Survival is the most important thing when you’re alone, with no one else to depend on, whether you’re a homeless person or a stray dog.
I’m an old dog now, content to curl up in my bed by the fire with the old woman in her chair nearby. I feel the warmth on my nose, my tail and my paws, and I remember when I wasn’t warm or well-fed or comfortable. Times when I lived in the woods or in empty doorways, or barns or sheds. Times when I ate from garbage cans or hunted in the woods.
I remember my mother, my brother Bone and my brave friend Moon. I remember other dogs, too, packs of hungry wild dogs who gave me many of the scars I have. And I remember humans, kind humans with gentle hands, cruel humans who threw rocks and chased me, careless, uncaring humans who threw me away. And now this final human, the old woman who cares for me now. We are companions, two old ladies together, warm and comfortable together. And lying here by the fire, I decide it’s time for me to tell my story, the story of a stray, the story of a dog who had to learn to survive on her own.
I was born in an old wheelbarrow in an unused gardening shed in the back of a big house where people lived only in the summer. I had four brothers and sisters, but two were born dead, and another was born crippled, and Mother threw him out of the wheelbarrow. But Bone and I were born strong and when Mother knew we would survive, she gave us our dog names — Bone and Squirrel.
When we were old enough, Mother taught us to hunt and forage for food. She also taught us to avoid humans, because they could be very dangerous. The day I saw a man kill Mine, a fox who lived under the big shed with her kits, I knew she was right.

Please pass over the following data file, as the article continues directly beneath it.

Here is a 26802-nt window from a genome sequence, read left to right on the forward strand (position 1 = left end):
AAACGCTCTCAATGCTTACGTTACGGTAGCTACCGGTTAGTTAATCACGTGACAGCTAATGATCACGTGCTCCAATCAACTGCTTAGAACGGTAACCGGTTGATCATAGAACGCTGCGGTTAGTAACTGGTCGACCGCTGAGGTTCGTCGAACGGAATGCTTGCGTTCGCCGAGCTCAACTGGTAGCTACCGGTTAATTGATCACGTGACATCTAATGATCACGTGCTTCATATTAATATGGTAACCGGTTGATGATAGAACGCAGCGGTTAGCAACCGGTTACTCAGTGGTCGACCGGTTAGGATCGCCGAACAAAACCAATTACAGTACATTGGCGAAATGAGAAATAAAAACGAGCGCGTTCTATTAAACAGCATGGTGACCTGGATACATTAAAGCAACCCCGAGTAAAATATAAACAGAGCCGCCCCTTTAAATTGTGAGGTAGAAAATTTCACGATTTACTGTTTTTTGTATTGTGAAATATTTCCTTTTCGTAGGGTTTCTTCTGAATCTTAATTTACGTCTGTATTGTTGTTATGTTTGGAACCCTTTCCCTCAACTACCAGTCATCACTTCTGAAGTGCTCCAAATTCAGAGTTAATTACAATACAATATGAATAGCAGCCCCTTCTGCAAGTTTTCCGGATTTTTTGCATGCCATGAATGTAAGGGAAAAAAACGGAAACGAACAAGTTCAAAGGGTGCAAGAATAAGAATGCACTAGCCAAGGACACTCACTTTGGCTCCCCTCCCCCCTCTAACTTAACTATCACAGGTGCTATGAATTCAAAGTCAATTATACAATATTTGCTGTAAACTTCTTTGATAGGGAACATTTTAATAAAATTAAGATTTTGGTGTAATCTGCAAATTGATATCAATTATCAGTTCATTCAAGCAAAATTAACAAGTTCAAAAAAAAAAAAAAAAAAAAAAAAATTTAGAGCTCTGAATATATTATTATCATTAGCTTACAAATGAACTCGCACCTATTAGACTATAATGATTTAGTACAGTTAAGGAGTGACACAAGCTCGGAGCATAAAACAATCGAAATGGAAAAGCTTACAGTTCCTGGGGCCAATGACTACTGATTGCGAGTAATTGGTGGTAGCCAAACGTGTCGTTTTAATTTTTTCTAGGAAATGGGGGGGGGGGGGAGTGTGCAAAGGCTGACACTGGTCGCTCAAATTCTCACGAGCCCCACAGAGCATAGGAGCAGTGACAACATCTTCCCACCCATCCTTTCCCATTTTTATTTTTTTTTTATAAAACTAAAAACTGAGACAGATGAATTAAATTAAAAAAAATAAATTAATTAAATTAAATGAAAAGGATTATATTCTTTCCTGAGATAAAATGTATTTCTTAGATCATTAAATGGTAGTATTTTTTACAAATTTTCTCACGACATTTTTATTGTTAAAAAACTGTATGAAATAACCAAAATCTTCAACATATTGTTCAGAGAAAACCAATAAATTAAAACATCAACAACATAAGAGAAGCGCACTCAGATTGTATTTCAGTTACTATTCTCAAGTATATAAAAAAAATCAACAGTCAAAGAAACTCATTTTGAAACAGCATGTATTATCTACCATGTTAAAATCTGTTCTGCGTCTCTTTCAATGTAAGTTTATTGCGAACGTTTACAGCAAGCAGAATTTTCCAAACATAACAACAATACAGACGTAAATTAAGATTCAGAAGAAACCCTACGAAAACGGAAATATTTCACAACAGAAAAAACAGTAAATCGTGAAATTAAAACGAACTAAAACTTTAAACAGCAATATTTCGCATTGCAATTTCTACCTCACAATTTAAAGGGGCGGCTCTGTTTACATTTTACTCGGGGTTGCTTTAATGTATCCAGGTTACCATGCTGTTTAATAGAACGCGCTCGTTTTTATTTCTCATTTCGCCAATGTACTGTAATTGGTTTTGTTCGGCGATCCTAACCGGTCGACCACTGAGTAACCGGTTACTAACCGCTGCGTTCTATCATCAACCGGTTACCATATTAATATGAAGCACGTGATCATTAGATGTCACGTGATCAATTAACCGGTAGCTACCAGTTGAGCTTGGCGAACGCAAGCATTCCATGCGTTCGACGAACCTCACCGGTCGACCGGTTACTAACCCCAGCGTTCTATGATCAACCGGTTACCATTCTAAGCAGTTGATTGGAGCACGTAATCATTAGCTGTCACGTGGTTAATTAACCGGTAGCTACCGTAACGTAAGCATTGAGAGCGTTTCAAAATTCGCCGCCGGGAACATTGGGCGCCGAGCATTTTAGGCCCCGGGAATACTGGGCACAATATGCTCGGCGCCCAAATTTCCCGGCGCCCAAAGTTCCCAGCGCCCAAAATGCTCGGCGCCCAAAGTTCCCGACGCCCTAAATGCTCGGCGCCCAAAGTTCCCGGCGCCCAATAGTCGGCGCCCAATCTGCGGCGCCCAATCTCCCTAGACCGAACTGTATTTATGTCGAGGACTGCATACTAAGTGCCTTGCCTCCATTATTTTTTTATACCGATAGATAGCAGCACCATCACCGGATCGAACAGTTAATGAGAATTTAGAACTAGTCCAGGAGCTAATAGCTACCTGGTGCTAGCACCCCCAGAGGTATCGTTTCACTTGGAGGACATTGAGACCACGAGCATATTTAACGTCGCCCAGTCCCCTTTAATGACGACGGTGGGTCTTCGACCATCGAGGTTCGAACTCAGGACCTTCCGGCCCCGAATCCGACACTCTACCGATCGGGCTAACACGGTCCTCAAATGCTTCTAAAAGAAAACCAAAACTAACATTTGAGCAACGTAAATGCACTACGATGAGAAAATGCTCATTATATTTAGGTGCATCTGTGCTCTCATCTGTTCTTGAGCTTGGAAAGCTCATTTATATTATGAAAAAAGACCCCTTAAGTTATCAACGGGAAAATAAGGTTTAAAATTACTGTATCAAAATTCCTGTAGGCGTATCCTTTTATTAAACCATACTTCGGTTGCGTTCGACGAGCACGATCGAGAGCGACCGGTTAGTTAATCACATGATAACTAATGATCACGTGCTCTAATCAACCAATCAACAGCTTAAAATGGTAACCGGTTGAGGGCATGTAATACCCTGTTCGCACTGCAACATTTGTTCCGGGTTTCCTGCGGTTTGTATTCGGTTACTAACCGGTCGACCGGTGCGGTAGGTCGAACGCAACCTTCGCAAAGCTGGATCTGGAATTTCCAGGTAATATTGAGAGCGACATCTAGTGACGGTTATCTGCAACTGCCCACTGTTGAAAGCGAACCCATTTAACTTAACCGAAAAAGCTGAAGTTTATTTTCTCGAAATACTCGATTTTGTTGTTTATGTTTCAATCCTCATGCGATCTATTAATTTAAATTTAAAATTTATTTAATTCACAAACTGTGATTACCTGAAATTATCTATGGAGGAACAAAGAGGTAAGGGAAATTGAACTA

And then one morning, Mother was gone. Bone and I were alone. We stayed in the old shed for a while, and then one morning Bone decided to leave. I liked the shed, the garbage pile, and the cats and mice that shared the shed. But with Mother gone, Bone was my whole world. I followed him away from our first home. We walked for a long time until the trees thinned and we came to a field and then a highway, with cars rushing back and forth so fast they were blurred. And when there was a gap in the traffic, we could see a paper bag smelling wonderfully of chicken on the other side of the road. Bone was about to dash across when a car suddenly screeched to a stop near us and a man and a woman jumped out and picked us up. Their names were George and Marcy, and they took us home with them.
But we weren’t used to living with humans in a house, and when we messed on the floor, barked at night, and snapped because we were scared, George decided to get rid of us. The next morning, he took us to what I learned later was a mall, threw us out of the window, and drove off. Bone scraped his nose on the pavement, and when I landed hard on my shoulder, I heard a small snap. I tried to get up, but my right front leg wouldn’t work. Bone walked toward me, but two women ran toward us, knelt down, horrified that we’d been thrown away.
One picked up Bone, commented on how cute he was and said she was going to keep him. She didn’t take me because I wasn’t as cute and she didn’t want two dogs. The two women walked away, leaving me alone. I never saw Bone again, although I looked for him everywhere. From then on, except for Moon, I was Squirrel alone.